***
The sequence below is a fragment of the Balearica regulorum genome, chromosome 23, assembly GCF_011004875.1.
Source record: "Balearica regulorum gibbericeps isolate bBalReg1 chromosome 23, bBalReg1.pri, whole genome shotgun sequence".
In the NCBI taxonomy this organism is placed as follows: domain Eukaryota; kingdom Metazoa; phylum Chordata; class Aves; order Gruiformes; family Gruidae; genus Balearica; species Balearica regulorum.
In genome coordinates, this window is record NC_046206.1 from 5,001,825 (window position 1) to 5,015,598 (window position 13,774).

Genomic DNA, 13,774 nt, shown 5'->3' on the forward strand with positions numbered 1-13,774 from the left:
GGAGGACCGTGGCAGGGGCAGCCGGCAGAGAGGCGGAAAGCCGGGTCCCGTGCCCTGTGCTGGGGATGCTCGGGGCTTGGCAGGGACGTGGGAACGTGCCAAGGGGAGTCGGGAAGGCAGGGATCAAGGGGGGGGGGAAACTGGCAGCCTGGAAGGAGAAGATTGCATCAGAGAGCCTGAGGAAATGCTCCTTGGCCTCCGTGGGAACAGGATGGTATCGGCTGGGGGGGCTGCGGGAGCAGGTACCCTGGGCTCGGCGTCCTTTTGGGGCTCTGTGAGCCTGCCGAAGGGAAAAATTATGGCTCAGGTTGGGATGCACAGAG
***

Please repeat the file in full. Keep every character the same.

The sequence below is a fragment of the Balearica regulorum genome, chromosome 23, assembly GCF_011004875.1.
Source record: "Balearica regulorum gibbericeps isolate bBalReg1 chromosome 23, bBalReg1.pri, whole genome shotgun sequence".
In the NCBI taxonomy this organism is placed as follows: domain Eukaryota; kingdom Metazoa; phylum Chordata; class Aves; order Gruiformes; family Gruidae; genus Balearica; species Balearica regulorum.
In genome coordinates, this window is record NC_046206.1 from 5,001,825 (window position 1) to 5,015,598 (window position 13,774).

Genomic DNA, 13,774 nt, shown 5'->3' on the forward strand with positions numbered 1-13,774 from the left:
GGAGGACCGTGGCAGGGGCAGCCGGCAGAGAGGCGGAAAGCCGGGTCCCGTGCCCTGTGCTGGGGATGCTCGGGGCTTGGCAGGGACGTGGGAACGTGCCAAGGGGAGTCGGGAAGGCAGGGATCAAGGGGGGGGGGAAACTGGCAGCCTGGAAGGAGAAGATTGCATCAGAGAGCCTGAGGAAATGCTCCTTGGCCTCCGTGGGAACAGGATGGTATCGGCTGGGGGGGCTGCGGGAGCAGGTACCCTGGGCTCGGCGTCCTTTTGGGGCTCTGTGAGCCTGCCGAAGGGAAAAATTATGGCTCAGGTTGGGATGCACAGAG